Irrigation was the topic at a breakfast in Dunedin yesterday organised by the Otago Chamber of Commerce and Irrigation New Zealand. Agribusiness reporter Sally Rae spoke to Irrigation New Zealand chairwoman Nicky Hyslop about rural resilience and Labour's proposed water tax.
Irrigation New Zealand chairwoman Nicky Hyslop sums up New Zealand's water debate succinctly.
"We have got a huge amount of water. It's just getting it to the right place at the right time and meeting a whole lot of expectations," she says.
There was no need for finger-pointing or throwing stones, but she did feel a sense of frustration in terms of how the issue has become such a "political football".
Labour's announcement of a proposed royalty on commercial consumption of water - including farmers who rely on irrigation water - has been widely panned by primary industry organisations. Mrs Hyslop joined that chorus, saying it did not seem to make any sense.
IrrigationNZ had ongoing discussions with Labour over the issue of a water tax, with two of its biggest concerns around what it was aiming to achieve, and fairness.
While Labour talked about providing funding to assist with improving water quality, the most effective way of improving it on irrigated farms was for farmers to make changes on-farm and to invest in new technology, she said. That did not happen by taxing them, which would make them less able to spend money on their farms.
She also had some "huge" concerns about the cost involved in setting up such a system. Equally important was the fairness, or equity, of the proposal.
Water quality was an issue that was not just sitting around irrigated farms; it was sitting in towns and cities and in wetter areas, such as Southland and Waikato, where there was not a lot of irrigating.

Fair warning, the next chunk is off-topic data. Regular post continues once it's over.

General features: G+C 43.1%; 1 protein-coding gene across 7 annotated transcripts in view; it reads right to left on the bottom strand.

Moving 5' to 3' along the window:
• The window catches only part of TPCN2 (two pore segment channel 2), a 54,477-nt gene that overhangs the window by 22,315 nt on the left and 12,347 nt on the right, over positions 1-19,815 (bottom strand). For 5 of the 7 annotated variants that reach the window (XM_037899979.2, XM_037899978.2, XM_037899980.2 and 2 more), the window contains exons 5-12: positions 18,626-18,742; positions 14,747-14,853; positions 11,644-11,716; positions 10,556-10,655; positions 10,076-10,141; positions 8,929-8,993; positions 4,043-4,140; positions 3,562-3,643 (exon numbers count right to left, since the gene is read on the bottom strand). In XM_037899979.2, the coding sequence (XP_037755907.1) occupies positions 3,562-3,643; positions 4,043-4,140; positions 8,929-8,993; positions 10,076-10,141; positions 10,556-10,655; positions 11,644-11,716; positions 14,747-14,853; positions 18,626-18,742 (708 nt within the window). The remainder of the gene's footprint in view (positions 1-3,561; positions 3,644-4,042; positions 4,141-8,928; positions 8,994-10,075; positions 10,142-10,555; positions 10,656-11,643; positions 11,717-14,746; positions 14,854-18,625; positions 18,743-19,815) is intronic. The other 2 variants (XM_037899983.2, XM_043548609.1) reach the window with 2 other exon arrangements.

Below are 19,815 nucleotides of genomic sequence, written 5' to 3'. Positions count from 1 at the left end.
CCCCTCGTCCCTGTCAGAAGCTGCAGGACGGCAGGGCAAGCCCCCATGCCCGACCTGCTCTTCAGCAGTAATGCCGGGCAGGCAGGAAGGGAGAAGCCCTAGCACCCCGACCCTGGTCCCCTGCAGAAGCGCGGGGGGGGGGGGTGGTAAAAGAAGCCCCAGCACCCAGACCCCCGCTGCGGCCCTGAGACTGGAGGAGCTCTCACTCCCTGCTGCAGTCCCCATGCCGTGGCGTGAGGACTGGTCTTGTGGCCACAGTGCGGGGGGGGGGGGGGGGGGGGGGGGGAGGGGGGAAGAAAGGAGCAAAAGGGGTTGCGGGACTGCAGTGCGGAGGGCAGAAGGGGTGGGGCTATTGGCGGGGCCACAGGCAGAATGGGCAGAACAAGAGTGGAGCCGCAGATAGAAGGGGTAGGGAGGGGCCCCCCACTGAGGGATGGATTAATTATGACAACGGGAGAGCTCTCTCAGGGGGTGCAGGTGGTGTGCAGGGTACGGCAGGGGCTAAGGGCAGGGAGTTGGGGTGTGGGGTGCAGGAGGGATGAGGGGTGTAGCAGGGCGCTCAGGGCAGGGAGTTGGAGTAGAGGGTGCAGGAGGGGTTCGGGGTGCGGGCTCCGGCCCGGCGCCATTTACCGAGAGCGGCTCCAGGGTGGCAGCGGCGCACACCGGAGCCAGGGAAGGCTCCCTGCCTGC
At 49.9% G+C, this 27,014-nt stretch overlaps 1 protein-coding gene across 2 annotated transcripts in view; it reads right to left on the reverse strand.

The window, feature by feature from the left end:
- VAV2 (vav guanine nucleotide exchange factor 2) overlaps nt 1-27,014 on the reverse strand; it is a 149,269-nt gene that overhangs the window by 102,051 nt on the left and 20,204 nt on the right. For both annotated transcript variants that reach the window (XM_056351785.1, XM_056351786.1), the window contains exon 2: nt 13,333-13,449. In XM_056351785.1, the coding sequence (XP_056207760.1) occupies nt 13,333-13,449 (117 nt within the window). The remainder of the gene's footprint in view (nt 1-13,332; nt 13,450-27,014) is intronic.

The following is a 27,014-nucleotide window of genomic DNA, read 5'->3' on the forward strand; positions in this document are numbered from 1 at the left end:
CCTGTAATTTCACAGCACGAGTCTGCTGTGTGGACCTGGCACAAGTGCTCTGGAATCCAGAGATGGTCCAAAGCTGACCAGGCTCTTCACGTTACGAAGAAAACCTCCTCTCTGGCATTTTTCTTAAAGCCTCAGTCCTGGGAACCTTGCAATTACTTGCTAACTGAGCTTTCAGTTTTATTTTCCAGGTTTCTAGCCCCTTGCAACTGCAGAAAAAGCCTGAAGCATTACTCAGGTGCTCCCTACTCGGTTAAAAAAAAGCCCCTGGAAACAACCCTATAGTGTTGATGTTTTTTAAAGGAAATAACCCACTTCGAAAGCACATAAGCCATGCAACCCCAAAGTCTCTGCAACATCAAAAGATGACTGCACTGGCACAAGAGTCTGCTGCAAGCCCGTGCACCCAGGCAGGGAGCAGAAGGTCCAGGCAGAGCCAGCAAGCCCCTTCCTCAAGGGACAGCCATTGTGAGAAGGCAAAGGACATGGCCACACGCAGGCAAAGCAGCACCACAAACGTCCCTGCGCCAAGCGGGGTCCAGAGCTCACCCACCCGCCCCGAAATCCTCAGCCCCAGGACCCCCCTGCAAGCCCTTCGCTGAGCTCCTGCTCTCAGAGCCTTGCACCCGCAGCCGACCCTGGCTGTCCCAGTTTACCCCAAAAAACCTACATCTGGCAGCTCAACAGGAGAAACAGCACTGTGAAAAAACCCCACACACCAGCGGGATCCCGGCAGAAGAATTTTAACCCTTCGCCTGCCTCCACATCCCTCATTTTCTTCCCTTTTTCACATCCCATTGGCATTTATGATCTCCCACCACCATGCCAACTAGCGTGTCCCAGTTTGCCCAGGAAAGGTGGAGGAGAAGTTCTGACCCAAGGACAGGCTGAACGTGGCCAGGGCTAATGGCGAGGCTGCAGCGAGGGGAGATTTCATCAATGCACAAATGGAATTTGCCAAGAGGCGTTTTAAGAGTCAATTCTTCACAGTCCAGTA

She questioned whether those farming in regions such as Canterbury and Otago, where there were large areas of irrigation, would be penalised.
Other consequences were also likely including increased food costs, as farmers would endeavour to pass on the costs inflicted on them.
Irrigation was a "huge factor" in providing high-quality, nutritious food and beverages and New Zealanders wanted to keep eating locally grown produce.
Irrigated farmers were already paying proportionately higher charges than their dryland counterparts. Their land values were considerably higher and they were paying proportionately higher rates.
"Why try and upset all the good work being done in this space, in terms of absolute commitment to improving water quality throughout New Zealand, by regional councils collaborating with their local communities and putting some really good programmes in place," she said.
There were some "absolutely tough" regulations coming up - some already in place - and farmers had to farm within limits.
She urged Labour to get a much deeper understanding of what was happening at ground level, rather than "sit in Wellington".
The benefits of irrigation in regions such as Otago and Canterbury had been "huge", Mrs Hyslop said.
Successive years of drought for those farming in drought-prone areas, without irrigation, affected them financially along with their confidence to make decisions and also meant they had limited ability to reinvest in their business.
Roll that out to businesses in the surrounding towns and the effect amplified. She recalled growing up through drought in South Canterbury in the 1970s and 1980s. For Timaru, it was "just like someone was starving it".
Resilience in the regions was wanted and it was rather ironic that Labour was talking about rural resilience "but they are going to knock it for a six".
Irrigation infrastructure was as important to regions as a good roading system was to Auckland, she believed.